Chapter

Near Defeat: Jazz Toward the “Final Victory” September 1942 to May 1945

Michael H. Kater

in Different Drummers

Published in print May 2003 | ISBN: 9780195165531
Published online January 2010 | e-ISBN: 9780199872237 | DOI: http://dx.doi.org/10.1093/acprof:oso/9780195165531.003.0005
Near Defeat: Jazz Toward the “Final Victory” September 1942 to May 1945

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After the summer of 1942, the tide began to turn against the Nazi Reich. Field Marshal Erwin Rommel was losing out in the North African war arena and, in Russia, the Wehrmacht suffered more opprobrium. By May 1945, the denouement had been marked by three or four altogether disastrous developments. First, on February 3, 1943, Adolf Hitler had to concede defeat at Stalingrad. The Allied armies then landed on the Normandy coast during D-Day, the sixth of June. The Red Army entered Berlin in the last week of April 1945. On the eighth of May, a mere eight days after Hitler and Joseph Goebbels committed suicides, the government capitulated unconditionally. To a large extent, the fate of German jazz was tied up with these events. The most immediate phenomenon that increasingly affected jazz and dance music, as well as its resilient subculture, was the recurrent bombing raids, especially when they targeted Berlin.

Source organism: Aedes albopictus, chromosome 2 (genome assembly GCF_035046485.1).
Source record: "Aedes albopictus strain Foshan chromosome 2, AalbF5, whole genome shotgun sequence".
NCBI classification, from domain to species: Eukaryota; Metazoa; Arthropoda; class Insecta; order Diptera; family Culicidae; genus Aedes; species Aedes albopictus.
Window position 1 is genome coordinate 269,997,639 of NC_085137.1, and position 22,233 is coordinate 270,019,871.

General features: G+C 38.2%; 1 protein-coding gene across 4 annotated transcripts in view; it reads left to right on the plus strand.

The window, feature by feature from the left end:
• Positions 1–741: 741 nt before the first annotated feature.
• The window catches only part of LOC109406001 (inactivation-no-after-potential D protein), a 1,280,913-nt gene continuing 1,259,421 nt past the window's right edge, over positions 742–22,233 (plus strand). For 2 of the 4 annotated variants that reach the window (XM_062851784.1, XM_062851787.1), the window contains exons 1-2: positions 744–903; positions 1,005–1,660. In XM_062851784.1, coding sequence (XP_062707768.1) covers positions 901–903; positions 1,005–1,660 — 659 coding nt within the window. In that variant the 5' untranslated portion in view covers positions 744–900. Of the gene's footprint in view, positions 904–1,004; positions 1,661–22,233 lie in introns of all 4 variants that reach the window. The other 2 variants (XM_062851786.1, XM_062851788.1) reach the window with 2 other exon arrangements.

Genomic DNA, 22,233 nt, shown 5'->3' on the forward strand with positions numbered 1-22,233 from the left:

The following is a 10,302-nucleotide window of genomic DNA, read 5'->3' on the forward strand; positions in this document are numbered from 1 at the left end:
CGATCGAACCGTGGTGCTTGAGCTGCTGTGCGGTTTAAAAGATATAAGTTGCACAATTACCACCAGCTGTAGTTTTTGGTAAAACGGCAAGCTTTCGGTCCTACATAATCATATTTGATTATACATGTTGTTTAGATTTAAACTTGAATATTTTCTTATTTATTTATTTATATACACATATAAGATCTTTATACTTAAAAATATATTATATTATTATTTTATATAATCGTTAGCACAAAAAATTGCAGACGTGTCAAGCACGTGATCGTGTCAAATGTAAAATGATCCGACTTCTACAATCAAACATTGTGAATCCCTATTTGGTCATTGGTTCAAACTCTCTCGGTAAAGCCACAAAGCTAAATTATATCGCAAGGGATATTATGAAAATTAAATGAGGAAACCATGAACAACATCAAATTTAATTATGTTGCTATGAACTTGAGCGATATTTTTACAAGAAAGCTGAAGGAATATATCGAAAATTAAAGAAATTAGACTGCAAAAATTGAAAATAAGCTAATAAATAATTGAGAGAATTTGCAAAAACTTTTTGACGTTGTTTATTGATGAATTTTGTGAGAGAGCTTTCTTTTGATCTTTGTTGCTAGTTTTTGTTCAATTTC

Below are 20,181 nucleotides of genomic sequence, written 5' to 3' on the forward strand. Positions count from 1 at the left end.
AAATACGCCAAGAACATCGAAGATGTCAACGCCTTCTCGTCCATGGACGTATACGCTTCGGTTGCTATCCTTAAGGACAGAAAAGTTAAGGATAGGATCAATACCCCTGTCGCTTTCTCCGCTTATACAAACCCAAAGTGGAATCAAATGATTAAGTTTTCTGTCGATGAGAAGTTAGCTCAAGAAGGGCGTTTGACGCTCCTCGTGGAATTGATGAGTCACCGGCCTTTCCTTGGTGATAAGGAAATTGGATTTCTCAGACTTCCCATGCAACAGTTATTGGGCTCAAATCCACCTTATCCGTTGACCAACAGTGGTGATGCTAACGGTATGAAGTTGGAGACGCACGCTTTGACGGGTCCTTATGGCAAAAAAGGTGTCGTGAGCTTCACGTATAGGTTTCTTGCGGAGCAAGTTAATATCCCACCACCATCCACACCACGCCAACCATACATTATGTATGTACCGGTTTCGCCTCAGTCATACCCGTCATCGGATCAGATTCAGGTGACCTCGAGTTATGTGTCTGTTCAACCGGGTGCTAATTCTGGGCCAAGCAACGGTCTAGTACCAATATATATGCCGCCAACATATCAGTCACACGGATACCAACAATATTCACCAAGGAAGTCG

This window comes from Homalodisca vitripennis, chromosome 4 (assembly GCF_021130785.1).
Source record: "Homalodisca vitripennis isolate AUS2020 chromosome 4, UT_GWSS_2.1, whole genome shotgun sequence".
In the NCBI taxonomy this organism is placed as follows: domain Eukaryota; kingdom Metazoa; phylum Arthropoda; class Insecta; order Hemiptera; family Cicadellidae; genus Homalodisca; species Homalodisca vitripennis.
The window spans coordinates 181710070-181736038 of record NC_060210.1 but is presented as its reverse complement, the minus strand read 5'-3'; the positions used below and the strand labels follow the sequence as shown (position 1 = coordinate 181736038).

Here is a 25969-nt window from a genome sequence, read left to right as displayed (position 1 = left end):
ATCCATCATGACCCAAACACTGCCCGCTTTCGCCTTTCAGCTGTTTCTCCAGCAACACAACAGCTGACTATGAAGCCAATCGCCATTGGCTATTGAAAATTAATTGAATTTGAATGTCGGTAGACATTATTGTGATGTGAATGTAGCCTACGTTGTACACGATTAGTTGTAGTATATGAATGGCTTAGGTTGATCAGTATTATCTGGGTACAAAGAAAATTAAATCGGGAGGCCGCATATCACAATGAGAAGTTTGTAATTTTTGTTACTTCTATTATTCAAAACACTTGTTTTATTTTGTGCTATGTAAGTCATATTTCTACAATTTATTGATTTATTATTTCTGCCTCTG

Keywords: jazz; Germany; Nazis; World War II; dance music; censorship; musicians; Joseph Goebbels; radio broadcasting

Chapter.  21505 words. 

Subjects: Social and Cultural History

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